An Arizona couple has discovered a diary written in Arabic in a backpack apparently dropped on their property by an illegal alien entering the U.S., reports the Sierra Vista Herald Review.

According to the report, Walter Kolbe was chasing some wild animals away from his home last week when he stumbled upon the backpack – not an unusual occurrence on his property since it includes a path routinely used by illegal aliens coming from Mexico. He brought it home but did not immediately open it.

After going away for the weekend, Kolbe’s wife, May, looked in the backpack and discovered the diary.

Arabic diary found near border (Courtesy: Herald Review and

“I found it (the backpack) about a hundred yards from the house, near a barbed-wire fence,” Mr. Kolbe told the Herald Review. “I was just going to throw it in the trash.”

According to Mrs. Kolbe, most of the writing was in Arabic, though there was some Spanish writing in it as well.

Looking through the small book, according to the report, she noticed two names and telephone numbers – one listing in Canada and the other Iran – and confirmed the beginning numbers were the international codes for those two countries.

Mr. Kolbe alerted the FBI, which sent an agent to pick up the diary and backpack on Tuesday.

Kolbe is the brother of Rep. Jim Kolbe, R-Ariz., in whose congressional district he lives.

The Kolbes said they wonder how many Middle Eastern people are coming into the United States illegally, the Herald Review reported.

Rob Daniels, a spokesman for the U.S. Border Patrol’s Tucson Sector, told the paper he is not allowed to talk about the number of non-Mexicans his agency detains.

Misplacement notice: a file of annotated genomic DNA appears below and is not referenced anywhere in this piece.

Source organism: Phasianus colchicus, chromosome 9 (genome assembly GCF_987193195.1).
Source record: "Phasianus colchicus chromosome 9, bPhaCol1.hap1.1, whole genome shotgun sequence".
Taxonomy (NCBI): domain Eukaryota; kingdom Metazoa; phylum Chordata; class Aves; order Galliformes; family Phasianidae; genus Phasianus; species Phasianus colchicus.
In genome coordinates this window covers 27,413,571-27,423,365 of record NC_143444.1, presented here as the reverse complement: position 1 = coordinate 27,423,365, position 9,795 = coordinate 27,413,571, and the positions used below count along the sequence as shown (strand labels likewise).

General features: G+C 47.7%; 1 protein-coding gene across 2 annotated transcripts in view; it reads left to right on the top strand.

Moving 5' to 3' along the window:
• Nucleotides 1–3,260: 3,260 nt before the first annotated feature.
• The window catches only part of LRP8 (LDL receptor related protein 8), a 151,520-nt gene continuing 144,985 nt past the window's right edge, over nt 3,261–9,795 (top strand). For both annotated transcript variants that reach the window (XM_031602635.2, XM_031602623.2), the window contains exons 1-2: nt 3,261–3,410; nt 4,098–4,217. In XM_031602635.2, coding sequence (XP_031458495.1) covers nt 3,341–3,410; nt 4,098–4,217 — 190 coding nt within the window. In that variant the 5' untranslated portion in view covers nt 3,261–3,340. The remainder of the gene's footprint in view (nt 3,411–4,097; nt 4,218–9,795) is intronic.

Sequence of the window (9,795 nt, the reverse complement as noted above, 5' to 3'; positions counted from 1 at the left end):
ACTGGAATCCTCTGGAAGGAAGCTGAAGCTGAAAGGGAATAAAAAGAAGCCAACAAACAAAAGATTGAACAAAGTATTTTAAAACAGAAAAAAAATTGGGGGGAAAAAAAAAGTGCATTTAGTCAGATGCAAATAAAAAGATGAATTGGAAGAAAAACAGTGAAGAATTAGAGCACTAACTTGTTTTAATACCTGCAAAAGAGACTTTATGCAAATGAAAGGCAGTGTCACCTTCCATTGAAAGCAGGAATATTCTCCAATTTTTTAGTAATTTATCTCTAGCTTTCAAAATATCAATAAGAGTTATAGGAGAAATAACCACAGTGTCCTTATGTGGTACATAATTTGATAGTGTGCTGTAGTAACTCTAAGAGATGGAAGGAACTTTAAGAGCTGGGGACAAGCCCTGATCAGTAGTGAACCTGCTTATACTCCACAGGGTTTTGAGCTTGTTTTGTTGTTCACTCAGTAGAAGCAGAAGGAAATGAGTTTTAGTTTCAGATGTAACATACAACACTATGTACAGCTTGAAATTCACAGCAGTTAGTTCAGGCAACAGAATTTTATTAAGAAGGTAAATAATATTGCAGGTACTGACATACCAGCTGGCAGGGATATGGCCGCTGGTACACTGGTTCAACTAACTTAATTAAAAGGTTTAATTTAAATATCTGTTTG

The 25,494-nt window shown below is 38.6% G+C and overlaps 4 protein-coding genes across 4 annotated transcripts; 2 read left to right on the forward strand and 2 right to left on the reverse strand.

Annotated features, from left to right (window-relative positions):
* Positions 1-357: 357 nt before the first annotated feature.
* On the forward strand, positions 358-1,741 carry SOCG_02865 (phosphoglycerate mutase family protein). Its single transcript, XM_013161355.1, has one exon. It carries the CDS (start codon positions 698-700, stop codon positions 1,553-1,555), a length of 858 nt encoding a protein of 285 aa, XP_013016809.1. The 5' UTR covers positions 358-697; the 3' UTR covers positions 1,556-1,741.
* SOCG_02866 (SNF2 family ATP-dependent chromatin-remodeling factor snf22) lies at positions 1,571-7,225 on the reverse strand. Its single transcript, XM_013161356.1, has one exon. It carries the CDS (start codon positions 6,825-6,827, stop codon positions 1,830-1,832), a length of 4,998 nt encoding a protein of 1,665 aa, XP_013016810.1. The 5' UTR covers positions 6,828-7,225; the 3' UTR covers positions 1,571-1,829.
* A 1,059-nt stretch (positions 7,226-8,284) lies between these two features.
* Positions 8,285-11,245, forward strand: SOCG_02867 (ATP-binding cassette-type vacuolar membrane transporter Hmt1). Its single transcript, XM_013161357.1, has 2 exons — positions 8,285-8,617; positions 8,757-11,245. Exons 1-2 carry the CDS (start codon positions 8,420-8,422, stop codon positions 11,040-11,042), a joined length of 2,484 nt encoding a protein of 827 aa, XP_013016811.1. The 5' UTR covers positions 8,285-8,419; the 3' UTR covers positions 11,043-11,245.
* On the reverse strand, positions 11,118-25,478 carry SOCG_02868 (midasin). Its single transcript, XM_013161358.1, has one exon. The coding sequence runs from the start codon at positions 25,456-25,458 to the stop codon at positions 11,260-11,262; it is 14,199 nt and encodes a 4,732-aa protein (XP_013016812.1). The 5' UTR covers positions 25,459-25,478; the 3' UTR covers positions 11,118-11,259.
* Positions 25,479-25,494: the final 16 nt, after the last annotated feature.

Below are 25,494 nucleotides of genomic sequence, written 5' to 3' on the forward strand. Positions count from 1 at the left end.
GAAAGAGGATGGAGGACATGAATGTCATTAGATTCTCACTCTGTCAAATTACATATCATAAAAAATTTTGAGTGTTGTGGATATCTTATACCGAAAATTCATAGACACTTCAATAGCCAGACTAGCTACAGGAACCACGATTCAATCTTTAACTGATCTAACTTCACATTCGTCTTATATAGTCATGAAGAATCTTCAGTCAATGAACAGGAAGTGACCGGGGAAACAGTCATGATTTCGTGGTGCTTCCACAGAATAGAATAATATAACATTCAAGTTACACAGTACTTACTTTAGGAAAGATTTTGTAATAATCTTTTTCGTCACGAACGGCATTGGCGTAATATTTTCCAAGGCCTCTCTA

“We can’t get into specifics about the number,” Daniels said.

According to the report, a spokesman for the U.S. Border Patrol in Washington, D.C., said 99.4 percent of the 955,310 people apprehended by the agency from Oct. 1, 2001, through Sept. 30, 2002, were from the Americas, which includes Canada, Mexico and other Central and South American nations. The remainder comes from 140 countries.

“Because of 9-11 there has been restrictions and guidelines when talking about special-interest countries,” the spokesman told the paper.

The decision not to be specific about how many people come from the Middle East is a directive of the Joint Terrorism Task Force, he said.

As WorldNetDaily reported in 2001, there have been increasing numbers of Arabs coming into the U.S. via Mexico. Border Patrol spokesperson Rene Noriega told WND that the number of other-than-Mexican detentions has grown by 42 percent. Most of the non-Mexican migrants are from El Salvador and other parts of Central America, she said, but added that agents have picked up people from all over the world, including the former Soviet Union, Asia and the Middle East.

According to the San Diego Union-Tribune, hours after the 9-11 attacks on the World Trade Center and the Pentagon, an anonymous caller led Mexican immigration agents to 41 undocumented Iraqis waiting to cross into the United States.

This afternoon, reports the Associated Press, Mexican authorities detained six Iraqi citizens who they believe intended to cross into the United States from Tijuana.

The five men and one woman claimed to be German citizens when they arrived at the Tijuana airport Tuesday night on a flight from Mexico City.

Immigration authorities sent the Iraqis back to Mexico City for questioning, according to the AP report.

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